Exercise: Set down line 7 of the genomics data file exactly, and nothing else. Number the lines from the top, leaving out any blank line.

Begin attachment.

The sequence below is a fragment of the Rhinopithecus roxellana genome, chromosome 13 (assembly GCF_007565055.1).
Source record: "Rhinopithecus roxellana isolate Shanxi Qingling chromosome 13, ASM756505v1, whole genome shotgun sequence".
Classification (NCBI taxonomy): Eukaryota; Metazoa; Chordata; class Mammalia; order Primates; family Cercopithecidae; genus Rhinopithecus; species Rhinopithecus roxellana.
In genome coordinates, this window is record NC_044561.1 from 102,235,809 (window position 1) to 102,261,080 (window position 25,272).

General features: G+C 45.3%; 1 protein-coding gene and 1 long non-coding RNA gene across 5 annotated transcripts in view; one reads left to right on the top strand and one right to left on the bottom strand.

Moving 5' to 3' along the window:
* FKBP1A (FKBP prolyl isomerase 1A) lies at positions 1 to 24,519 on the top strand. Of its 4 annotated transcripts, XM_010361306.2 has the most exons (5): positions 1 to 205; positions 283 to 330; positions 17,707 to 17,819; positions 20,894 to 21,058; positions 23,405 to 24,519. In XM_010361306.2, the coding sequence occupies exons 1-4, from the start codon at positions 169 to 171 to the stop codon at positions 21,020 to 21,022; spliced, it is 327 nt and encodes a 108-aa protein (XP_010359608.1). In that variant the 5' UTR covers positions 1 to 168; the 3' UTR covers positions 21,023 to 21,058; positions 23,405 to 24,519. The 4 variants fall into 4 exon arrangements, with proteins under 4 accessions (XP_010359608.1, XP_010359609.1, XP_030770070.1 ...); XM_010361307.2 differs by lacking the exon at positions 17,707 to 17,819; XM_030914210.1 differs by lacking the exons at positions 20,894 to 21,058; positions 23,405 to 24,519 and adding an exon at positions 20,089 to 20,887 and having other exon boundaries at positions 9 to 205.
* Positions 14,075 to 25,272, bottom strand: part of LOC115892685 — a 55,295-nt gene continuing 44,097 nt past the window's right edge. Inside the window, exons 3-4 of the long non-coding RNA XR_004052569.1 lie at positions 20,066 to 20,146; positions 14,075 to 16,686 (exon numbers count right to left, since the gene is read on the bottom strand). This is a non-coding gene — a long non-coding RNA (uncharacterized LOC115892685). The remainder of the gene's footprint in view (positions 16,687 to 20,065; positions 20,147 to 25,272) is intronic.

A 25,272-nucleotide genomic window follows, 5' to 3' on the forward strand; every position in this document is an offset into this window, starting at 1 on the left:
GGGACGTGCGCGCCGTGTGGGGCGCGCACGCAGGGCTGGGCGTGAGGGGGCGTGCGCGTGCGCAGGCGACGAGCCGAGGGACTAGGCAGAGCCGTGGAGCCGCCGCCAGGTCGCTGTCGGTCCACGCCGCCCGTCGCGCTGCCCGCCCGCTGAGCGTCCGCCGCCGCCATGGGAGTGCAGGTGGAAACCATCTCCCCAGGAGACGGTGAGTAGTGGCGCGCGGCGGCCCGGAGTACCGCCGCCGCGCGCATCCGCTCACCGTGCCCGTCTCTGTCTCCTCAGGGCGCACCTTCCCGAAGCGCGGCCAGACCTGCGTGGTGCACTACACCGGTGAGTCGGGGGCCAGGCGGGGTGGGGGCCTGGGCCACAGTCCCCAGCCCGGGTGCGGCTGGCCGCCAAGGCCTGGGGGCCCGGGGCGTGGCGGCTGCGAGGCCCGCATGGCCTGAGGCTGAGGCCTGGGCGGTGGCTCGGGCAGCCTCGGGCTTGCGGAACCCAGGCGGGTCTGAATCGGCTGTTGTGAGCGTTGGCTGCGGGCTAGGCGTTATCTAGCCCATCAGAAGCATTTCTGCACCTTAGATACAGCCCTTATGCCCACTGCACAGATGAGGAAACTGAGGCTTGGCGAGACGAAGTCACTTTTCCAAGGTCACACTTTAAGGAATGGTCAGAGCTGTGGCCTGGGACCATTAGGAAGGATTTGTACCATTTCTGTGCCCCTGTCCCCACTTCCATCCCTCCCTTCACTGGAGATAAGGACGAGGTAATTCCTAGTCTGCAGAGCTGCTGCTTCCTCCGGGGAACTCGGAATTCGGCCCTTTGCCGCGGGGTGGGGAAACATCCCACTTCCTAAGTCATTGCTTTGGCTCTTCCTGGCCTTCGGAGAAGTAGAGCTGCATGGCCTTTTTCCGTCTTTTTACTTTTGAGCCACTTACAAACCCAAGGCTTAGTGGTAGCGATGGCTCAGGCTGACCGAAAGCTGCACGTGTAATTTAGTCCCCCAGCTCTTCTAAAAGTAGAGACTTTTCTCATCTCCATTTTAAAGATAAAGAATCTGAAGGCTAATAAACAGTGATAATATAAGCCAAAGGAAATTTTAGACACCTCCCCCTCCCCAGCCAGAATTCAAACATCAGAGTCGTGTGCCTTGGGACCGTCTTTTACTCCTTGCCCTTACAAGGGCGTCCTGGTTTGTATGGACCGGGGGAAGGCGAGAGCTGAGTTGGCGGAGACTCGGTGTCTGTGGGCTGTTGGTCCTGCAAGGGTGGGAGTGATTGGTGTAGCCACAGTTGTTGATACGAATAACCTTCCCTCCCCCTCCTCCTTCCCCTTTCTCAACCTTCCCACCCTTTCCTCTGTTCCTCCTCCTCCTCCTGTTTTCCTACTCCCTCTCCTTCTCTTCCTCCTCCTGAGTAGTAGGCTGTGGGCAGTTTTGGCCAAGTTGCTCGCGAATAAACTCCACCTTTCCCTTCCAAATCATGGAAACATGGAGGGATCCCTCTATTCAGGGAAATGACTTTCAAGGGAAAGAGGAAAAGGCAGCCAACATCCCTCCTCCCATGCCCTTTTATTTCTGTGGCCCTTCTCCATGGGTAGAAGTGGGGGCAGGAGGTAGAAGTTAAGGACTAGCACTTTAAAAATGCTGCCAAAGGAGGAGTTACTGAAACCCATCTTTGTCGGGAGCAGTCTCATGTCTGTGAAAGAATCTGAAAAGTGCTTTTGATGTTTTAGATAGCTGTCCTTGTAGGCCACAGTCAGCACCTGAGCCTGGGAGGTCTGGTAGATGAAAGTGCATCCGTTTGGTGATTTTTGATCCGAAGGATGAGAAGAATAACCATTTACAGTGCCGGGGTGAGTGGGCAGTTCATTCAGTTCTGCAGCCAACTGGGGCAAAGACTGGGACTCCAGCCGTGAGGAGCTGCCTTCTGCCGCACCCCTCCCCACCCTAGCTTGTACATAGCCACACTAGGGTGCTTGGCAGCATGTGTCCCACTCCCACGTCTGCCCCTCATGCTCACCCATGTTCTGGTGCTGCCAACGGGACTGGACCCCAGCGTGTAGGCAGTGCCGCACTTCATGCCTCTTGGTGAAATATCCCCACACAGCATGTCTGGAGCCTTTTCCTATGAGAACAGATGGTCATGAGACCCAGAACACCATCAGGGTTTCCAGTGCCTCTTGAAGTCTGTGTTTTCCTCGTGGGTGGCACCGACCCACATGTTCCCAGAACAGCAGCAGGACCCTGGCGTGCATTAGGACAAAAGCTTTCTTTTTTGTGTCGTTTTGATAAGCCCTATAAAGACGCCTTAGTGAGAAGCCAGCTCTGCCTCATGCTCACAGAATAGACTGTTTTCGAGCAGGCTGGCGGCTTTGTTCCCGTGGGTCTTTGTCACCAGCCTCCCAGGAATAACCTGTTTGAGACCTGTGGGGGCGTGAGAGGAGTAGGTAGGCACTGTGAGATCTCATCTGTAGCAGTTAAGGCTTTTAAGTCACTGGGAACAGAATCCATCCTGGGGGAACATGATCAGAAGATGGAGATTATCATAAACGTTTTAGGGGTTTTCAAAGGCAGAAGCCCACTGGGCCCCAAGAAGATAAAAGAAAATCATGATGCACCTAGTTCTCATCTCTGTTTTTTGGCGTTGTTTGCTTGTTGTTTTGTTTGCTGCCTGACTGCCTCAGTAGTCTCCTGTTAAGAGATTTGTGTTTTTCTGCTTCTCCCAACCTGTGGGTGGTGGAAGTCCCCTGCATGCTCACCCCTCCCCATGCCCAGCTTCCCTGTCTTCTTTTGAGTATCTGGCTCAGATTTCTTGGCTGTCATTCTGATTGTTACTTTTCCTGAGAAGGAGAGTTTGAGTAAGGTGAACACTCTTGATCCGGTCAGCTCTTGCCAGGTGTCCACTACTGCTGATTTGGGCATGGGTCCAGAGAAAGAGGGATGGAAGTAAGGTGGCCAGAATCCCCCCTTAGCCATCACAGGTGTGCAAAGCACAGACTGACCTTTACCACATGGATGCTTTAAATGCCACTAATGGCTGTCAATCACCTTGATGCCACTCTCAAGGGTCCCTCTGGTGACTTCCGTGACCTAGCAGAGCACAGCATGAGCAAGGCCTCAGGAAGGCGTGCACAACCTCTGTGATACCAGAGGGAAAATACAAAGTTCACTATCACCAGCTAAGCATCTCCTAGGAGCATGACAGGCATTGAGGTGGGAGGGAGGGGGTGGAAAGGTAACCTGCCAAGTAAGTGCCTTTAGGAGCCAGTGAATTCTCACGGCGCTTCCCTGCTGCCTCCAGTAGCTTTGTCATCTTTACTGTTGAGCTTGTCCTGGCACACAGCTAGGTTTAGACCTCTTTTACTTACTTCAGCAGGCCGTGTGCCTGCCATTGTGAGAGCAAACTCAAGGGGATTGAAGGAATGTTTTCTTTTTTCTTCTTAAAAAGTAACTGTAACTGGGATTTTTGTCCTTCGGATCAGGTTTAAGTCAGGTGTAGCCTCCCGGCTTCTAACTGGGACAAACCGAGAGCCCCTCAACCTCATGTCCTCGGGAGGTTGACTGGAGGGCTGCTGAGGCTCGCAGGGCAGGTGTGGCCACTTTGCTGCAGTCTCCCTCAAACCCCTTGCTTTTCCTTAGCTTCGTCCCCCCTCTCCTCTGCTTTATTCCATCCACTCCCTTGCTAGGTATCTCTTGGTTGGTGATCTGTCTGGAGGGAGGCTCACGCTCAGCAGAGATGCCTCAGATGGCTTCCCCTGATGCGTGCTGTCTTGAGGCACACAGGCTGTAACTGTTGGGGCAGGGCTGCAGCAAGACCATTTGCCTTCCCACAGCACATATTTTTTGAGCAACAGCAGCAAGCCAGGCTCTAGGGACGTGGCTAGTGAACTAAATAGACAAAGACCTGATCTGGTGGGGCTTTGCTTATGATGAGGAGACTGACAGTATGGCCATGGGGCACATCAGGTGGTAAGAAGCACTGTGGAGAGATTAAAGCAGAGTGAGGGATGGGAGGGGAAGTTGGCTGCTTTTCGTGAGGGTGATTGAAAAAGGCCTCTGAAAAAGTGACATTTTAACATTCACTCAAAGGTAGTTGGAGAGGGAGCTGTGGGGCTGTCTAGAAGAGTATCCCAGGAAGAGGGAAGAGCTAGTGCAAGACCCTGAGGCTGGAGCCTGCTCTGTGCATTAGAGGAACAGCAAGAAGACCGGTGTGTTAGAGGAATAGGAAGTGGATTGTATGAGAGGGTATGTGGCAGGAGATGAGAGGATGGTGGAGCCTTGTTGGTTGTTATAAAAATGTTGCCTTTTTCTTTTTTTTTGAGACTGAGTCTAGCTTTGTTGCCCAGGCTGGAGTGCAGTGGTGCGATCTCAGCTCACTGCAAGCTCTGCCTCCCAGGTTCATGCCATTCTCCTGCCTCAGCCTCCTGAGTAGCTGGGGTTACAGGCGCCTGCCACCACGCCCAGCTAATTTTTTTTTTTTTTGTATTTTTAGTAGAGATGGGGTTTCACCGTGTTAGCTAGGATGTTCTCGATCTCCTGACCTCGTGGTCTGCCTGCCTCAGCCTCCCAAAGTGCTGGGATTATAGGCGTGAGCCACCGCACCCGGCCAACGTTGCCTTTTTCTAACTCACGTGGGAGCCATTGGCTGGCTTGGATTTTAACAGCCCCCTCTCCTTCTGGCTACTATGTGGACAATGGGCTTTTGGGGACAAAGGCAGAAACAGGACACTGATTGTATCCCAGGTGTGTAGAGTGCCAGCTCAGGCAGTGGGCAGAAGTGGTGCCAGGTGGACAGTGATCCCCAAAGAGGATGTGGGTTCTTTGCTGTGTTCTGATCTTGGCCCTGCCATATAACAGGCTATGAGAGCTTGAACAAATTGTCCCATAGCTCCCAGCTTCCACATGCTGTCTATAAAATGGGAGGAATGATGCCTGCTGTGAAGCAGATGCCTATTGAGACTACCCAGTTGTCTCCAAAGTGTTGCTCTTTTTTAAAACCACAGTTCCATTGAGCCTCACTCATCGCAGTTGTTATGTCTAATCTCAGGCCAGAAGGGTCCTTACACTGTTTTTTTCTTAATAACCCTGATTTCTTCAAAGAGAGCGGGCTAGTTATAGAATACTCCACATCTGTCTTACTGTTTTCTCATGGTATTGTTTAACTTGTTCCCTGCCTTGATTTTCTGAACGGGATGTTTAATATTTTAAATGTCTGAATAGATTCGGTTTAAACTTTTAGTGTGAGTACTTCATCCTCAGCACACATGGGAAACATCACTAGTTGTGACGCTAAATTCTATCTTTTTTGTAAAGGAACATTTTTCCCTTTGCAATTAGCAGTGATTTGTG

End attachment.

* FKBP1A (FKBP prolyl isomerase 1A) lies at positions 1 to 24,519 on the top strand. Of its 4 annotated transcripts, XM_010361306.2 has the most exons (5): positions 1 to 205; positions 283 to 330; positions 17,707 to 17,819; positions 20,894 to 21,058; positions 23,405 to 24,519. In XM_010361306.2, the coding sequence occupies exons 1-4, from the start codon at positions 169 to 171 to the stop codon at positions 21,020 to 21,022; spliced, it is 327 nt and encodes a 108-aa protein (XP_010359608.1). In that variant the 5' UTR covers positions 1 to 168; the 3' UTR covers positions 21,023 to 21,058; positions 23,405 to 24,519. The 4 variants fall into 4 exon arrangements, with proteins under 4 accessions (XP_010359608.1, XP_010359609.1, XP_030770070.1 ...); XM_010361307.2 differs by lacking the exon at positions 17,707 to 17,819; XM_030914210.1 differs by lacking the exons at positions 20,894 to 21,058; positions 23,405 to 24,519 and adding an exon at positions 20,089 to 20,887 and having other exon boundaries at positions 9 to 205.